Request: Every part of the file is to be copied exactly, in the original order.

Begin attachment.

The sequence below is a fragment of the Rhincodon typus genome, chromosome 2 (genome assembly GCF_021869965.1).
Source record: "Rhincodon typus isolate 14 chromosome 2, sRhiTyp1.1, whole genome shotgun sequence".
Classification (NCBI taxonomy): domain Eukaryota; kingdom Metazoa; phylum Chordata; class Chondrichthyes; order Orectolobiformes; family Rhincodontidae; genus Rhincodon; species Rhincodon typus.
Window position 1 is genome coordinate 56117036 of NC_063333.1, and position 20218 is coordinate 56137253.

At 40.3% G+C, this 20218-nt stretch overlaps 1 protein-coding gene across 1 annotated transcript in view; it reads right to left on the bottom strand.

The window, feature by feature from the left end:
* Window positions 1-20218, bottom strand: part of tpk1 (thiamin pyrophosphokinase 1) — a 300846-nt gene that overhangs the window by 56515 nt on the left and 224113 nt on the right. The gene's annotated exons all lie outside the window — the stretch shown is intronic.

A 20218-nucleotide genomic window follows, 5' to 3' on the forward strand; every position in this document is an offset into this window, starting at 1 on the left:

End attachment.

The sequence below is a fragment of the Rhincodon typus genome, chromosome 2 (genome assembly GCF_021869965.1).
Source record: "Rhincodon typus isolate 14 chromosome 2, sRhiTyp1.1, whole genome shotgun sequence".
Classification (NCBI taxonomy): domain Eukaryota; kingdom Metazoa; phylum Chordata; class Chondrichthyes; order Orectolobiformes; family Rhincodontidae; genus Rhincodon; species Rhincodon typus.
Window position 1 is genome coordinate 56117036 of NC_063333.1, and position 20218 is coordinate 56137253.

At 40.3% G+C, this 20218-nt stretch overlaps 1 protein-coding gene across 1 annotated transcript in view; it reads right to left on the bottom strand.

The window, feature by feature from the left end:
* Window positions 1-20218, bottom strand: part of tpk1 (thiamin pyrophosphokinase 1) — a 300846-nt gene that overhangs the window by 56515 nt on the left and 224113 nt on the right. The gene's annotated exons all lie outside the window — the stretch shown is intronic.

A 20218-nucleotide genomic window follows, 5' to 3' on the forward strand; every position in this document is an offset into this window, starting at 1 on the left: